Baseball Should Only Be Played When Temperature Hits 100 Degrees

In order of amazement, the three greatest developments to come out of Game One of the World Series were:

1) The heat. 103 degrees at 5:10 in the afternoon works only in July, in sub-Saharan Africa, the Arabian Peninsula, or Kazakhstan. Not October 24 in Los Angeles.

2) The time of game – 148 minutes of sprightly yet commercial-engorged baseball in a year in which the average time was a record high by six minutes and the Boston Red Sox AVERAGED 3:20.

3) Clayton Kershaw being Clayton Kershaw to an almost overwhelming degree.

Now Kershaw has done this sort of thing before, and often – just not in the postseason. His only more dominant performance was in Game 2 of the NLCS against the Cubs, in which . . . oh, who cares. He was a total badass (baseball lingo for "total badass"), and that's a sufficient summary.

The heat is just the byproduct of us dry-roasting the planet well ahead of the time when it is supposed to be subsumed by an expanding sun.

But it may also offer an ancillary explanation as to why this was the fastest World Series game in 25 years. I mean, who wants to stand in an outdoor convection oven doing anything? After all, there's a reason there are no Major League Baseball franchises in the Libyan desert.

Indeed, it may offer Commissioner Rob Manfred the solution he's been seeking to speed up the games. Play them in Hell.

There have been only 10 World Series games played in under three hours in this century, fewer than the number of four-hour games. In fairness, eight of those 14 went extra innings, but the other six have no excuse whatsoever. Since the advent of night postseason games, nearly three quarters of them have gone at least three hours, and nearly a third have lasted at least three and a half – and that's after you remove extra inning games, which are a different animal entirely.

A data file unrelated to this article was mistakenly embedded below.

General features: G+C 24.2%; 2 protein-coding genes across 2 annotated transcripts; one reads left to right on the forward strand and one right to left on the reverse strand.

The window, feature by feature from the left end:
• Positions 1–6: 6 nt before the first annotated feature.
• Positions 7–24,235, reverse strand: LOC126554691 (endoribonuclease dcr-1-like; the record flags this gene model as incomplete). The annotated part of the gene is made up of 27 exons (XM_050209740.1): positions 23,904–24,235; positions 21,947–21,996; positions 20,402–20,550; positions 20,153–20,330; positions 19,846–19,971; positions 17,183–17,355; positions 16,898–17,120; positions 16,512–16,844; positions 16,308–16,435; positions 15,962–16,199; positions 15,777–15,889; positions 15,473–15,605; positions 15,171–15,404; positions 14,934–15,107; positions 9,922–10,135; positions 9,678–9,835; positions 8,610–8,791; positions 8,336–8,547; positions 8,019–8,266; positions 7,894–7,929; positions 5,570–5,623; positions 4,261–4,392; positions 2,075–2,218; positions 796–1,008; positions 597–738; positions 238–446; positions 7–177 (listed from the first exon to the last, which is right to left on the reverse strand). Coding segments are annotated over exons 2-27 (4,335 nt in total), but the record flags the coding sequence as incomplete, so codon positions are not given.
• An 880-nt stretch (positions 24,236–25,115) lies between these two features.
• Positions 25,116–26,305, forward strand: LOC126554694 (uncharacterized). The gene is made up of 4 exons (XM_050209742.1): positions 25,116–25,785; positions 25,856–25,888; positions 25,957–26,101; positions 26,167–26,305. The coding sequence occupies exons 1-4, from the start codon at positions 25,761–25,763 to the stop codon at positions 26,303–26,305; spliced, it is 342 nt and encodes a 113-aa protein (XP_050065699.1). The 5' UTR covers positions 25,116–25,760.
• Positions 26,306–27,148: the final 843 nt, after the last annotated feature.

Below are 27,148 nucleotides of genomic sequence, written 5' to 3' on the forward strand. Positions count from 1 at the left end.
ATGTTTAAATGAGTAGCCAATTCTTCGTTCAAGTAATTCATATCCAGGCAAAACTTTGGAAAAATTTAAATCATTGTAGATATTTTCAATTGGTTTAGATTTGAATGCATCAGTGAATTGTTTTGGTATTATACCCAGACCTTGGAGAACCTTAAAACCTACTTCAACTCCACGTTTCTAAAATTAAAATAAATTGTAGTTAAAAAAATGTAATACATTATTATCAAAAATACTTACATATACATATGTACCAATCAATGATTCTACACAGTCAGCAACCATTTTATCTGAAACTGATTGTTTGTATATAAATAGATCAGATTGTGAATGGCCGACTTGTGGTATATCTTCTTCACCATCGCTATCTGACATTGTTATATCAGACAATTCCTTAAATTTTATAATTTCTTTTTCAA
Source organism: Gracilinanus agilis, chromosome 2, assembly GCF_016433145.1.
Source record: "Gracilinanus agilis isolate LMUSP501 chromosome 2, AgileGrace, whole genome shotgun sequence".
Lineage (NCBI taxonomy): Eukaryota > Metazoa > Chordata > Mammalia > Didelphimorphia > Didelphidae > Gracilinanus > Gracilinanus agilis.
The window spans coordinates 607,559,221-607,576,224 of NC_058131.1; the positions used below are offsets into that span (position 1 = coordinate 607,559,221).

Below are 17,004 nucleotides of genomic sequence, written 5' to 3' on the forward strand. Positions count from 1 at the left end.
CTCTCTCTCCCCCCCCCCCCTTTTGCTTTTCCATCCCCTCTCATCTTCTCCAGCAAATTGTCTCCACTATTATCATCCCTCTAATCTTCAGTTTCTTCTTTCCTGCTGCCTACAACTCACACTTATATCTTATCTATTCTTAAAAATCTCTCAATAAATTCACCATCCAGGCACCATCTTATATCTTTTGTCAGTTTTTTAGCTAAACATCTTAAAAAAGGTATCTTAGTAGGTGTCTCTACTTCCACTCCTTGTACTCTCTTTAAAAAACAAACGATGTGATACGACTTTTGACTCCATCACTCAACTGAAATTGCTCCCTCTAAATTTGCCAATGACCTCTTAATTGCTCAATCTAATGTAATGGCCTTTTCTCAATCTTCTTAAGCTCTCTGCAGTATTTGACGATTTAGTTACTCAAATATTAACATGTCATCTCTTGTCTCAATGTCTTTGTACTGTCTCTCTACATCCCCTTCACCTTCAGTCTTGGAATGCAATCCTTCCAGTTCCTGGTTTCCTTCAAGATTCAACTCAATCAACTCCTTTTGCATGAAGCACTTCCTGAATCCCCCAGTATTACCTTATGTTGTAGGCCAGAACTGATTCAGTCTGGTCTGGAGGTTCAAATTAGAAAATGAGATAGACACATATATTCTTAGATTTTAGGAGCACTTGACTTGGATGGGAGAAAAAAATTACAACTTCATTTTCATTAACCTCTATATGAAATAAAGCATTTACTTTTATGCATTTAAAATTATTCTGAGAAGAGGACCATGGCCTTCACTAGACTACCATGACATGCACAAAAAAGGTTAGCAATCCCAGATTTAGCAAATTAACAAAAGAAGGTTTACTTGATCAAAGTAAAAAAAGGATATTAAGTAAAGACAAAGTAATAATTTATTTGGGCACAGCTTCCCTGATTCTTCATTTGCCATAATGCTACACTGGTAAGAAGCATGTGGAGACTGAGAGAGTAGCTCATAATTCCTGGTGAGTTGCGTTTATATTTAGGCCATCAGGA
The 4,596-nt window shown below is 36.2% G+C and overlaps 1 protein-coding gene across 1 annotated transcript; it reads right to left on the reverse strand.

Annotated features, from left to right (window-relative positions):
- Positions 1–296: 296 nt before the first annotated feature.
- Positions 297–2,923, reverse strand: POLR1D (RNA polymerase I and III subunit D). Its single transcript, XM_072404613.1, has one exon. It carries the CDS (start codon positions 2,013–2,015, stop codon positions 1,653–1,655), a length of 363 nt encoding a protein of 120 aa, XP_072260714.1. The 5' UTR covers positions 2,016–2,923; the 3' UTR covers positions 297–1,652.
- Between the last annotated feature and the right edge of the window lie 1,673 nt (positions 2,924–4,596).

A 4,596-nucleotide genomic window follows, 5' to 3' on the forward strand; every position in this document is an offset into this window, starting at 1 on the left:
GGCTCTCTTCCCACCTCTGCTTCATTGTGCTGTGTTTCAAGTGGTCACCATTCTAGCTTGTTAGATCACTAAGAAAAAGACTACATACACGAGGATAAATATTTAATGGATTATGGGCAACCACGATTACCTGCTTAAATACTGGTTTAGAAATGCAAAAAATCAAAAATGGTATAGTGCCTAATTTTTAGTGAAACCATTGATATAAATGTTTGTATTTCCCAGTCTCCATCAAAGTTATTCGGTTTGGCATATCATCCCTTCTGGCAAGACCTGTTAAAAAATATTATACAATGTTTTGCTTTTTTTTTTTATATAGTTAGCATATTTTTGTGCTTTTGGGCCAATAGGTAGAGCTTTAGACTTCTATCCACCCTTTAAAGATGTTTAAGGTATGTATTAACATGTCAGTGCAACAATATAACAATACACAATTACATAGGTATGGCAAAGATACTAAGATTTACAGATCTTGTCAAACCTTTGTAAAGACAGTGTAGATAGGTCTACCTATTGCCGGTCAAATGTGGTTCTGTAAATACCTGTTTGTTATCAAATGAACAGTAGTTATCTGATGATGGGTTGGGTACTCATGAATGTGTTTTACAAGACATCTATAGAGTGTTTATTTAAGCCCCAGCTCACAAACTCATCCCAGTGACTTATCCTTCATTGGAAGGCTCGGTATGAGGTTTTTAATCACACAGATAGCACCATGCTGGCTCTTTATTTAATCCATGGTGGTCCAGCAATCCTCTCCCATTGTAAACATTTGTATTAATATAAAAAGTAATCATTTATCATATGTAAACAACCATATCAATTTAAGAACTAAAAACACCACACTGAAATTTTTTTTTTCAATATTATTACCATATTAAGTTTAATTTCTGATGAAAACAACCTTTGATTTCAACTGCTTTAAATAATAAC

In other words, in the postseason, you strap in for a long night, whether the game is great, good or desultory. And Tuesday, if you sat down at 8 p.m. Pacific for a good three innings of sometimes taut and sometimes sluggardly ball, you got the end of the postgame show instead.

And while we're not going to go through the litany of reasons why baseball goes so much slower in the postseason – commercials, ads, breaks in the action and the new fixation on pitching changes for the sake of pitching changes – Tuesday night was indeed a revelation.

True, you need a generational pitcher facing a potential generational pitcher, throwing 74 percent of their pitches for strikes and walking only one hitter. You need two managers willing to go with their starters for seven innings, an act of near-heresy, and using only two relievers each. You need a home plate umpire (Phil Cuzzi) will a well-established reputation for having a grandiose strike zone.

But the heat helped. Maybe Dave Roberts and A.J. Hinch both told their players, "I hear someone is planning to steal the clubhouse beer supply at quarter to eight." This has not yet been confirmed as a motivational factor, but when you're hot and in a hurry, lying for the greater good is always permitted.

So here's to playing games only when the temperature reaches 100 degrees, or simulate conditions in which the ambient temperature is such – just to see if this is the answer to the age-old question, "Is the answer to speeding up baseball burning the players' feet?"

Hey, all in the name of science.

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